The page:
3IN - From hypothesis to prevention in 40 years

Date 29 September 2012
Event ESMO Congress 2012
Session HPV biology and implications in gynecological malignancies
Topics Cancer Aetiology, Epidemiology, Prevention
Gynaecologic Malignancies
Presenter Susanne Kjaer
Authors S.K. Kjaer
  • Department Of Viruses, Hormones And Cancer, Danish Cancer Society Research Center, 2100 - Copenhagen/DK

Abstract

Indications of a relationship between cervical cancer and sexual activity have been available for over a century. Early studies described sexual variables mainly in terms of marital status, age at first marriage and reproductive life, whereas more recent epidemiological studies have assessed the role of sexual habits and specifically identified the number of sexual partners and age at first intercourse as the most important risk factors. The finding of an independent effect of the number of sexual partners, and the increased risk for women whose husbands reported multiple sexual partners strongly pointed to the importance of a sexually transmitted infectious agent, although other factors such as smoking, parity and oral contraceptive use were also suggested to be important. For more than two decades, attention focused on herpes simplex virus type 2 as an etiological agent. However, subsequently it was suggested by Professor zur Hausen that certain types of human papillomavirus (HPV) might play a key etiological role. Although there at that time was laboratory evidence supporting this hypothesis, it was initially difficult to test it epidemiologically. With the technological development and the collaboration between epidemiologists, virologists and clinicians it became increasingly clear that HPV is a necessary factor in the development of cervical cancer and also is causing a proportion of other anogenital cancers in both women and men such as cancer of the vagina, vulva, penis and anus. In addition, it is associated with certain types of head and neck cancer. Based on the research within this area, vaccines against certain types of HPV have now been developed and we have moved from hypothesis to prevention in some 40 years.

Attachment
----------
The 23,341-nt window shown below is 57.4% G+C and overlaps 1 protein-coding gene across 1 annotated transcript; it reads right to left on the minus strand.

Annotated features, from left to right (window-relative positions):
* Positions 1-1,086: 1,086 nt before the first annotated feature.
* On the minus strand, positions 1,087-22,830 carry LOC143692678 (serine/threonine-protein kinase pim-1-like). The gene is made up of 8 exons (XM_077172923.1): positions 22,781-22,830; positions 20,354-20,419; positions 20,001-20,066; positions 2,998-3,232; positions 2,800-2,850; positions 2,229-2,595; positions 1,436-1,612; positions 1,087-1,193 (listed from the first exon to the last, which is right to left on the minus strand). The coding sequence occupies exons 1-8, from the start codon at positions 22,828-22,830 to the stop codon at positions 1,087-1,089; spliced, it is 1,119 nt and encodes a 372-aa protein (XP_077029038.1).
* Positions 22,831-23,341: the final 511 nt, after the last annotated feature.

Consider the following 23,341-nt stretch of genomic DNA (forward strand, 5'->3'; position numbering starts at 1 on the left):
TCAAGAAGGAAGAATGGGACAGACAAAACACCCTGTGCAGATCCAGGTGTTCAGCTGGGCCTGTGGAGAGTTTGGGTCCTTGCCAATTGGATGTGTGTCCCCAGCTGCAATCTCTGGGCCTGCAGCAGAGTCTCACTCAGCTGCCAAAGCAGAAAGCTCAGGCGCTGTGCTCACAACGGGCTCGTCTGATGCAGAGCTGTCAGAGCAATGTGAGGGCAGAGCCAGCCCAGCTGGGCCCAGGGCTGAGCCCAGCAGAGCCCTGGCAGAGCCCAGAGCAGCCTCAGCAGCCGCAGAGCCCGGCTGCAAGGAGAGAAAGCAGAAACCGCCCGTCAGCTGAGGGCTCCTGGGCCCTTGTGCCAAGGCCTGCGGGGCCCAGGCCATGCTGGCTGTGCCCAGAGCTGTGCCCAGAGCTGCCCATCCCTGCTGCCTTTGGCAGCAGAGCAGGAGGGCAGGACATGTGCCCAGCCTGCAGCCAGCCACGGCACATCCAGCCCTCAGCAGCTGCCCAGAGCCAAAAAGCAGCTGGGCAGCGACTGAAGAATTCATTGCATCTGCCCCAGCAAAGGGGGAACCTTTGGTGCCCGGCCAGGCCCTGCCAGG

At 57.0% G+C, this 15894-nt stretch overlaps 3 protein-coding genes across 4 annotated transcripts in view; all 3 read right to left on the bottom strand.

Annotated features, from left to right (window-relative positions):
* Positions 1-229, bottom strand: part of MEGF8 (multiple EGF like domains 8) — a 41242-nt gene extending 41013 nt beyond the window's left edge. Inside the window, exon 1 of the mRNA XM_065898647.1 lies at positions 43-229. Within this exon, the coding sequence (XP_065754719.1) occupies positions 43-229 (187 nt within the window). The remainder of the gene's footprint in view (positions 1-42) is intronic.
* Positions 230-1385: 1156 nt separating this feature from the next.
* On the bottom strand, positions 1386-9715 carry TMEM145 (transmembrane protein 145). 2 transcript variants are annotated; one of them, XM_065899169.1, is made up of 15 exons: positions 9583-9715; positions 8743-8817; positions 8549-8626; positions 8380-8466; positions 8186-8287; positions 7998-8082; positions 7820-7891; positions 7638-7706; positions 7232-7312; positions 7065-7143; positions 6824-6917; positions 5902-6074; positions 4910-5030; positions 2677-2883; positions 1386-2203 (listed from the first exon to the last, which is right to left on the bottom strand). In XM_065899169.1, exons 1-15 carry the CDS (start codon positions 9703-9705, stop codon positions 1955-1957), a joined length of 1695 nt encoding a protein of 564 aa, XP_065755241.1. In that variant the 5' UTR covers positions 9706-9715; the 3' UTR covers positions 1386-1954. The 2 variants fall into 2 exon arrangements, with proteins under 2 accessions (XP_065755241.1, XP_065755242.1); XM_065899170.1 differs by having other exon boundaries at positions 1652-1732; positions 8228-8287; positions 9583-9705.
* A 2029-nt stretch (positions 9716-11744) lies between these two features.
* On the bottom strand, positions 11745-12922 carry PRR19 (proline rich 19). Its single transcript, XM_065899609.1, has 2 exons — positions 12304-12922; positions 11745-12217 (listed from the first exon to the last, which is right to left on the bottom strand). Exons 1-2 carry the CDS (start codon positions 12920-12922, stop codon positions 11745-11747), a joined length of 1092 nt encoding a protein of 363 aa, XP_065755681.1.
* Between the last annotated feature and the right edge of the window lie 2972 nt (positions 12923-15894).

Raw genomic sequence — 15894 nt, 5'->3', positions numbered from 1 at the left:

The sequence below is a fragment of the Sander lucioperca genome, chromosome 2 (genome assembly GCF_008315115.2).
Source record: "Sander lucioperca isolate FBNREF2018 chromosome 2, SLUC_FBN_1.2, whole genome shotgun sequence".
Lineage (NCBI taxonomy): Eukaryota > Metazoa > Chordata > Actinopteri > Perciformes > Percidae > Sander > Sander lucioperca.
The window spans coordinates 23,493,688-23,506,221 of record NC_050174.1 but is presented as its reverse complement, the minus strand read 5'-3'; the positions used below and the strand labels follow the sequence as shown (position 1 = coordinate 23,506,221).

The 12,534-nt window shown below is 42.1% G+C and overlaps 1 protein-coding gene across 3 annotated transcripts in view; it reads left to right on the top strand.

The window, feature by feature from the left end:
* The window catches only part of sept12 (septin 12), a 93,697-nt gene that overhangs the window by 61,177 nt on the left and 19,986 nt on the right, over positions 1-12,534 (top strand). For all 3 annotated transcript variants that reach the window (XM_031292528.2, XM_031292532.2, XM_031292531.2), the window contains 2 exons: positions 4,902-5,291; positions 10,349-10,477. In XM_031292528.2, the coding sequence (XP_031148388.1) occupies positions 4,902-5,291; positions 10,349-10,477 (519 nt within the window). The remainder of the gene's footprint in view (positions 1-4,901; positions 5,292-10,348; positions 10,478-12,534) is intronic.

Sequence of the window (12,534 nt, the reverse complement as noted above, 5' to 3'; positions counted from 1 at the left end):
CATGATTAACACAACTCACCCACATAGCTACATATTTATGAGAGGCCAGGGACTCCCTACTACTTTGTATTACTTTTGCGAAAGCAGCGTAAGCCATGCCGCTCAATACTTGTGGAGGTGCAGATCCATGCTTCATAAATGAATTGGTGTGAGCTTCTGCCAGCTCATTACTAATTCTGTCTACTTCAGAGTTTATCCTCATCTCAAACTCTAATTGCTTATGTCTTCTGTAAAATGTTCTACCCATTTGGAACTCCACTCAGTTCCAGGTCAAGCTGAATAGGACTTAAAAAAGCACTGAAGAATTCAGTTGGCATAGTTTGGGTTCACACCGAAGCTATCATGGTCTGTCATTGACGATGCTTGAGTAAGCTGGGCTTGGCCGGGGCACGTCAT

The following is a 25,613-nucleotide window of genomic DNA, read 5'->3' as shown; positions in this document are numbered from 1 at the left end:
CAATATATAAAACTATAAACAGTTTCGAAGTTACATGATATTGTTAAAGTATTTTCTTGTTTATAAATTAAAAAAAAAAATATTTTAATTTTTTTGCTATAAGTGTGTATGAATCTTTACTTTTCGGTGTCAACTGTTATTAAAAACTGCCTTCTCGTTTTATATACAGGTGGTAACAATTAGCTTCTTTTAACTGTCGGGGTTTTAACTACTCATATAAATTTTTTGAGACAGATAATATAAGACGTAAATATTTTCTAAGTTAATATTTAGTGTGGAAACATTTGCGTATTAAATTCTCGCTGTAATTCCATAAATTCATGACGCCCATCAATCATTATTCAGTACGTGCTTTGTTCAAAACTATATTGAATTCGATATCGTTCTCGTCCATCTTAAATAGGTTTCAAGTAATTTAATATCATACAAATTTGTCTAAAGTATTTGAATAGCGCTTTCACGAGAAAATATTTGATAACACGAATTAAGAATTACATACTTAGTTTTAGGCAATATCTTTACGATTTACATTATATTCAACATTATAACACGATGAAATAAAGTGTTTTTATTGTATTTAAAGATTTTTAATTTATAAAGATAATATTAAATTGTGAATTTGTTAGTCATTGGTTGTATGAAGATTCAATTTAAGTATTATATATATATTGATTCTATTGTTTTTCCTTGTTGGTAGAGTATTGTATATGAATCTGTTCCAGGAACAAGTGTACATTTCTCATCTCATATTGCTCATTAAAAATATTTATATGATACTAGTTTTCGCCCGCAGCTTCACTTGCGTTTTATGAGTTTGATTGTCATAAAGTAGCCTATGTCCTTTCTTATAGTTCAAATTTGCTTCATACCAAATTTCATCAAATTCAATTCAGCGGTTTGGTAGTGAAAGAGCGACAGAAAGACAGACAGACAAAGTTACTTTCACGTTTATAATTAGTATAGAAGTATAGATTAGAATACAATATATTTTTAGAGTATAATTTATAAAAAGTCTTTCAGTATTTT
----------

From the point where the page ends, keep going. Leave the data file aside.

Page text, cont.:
Disclosure

S.K. Kjaer: Received lecture fees, advisory board fees, and research grants through her institution from Merck and Sanofi Pasteur MSD.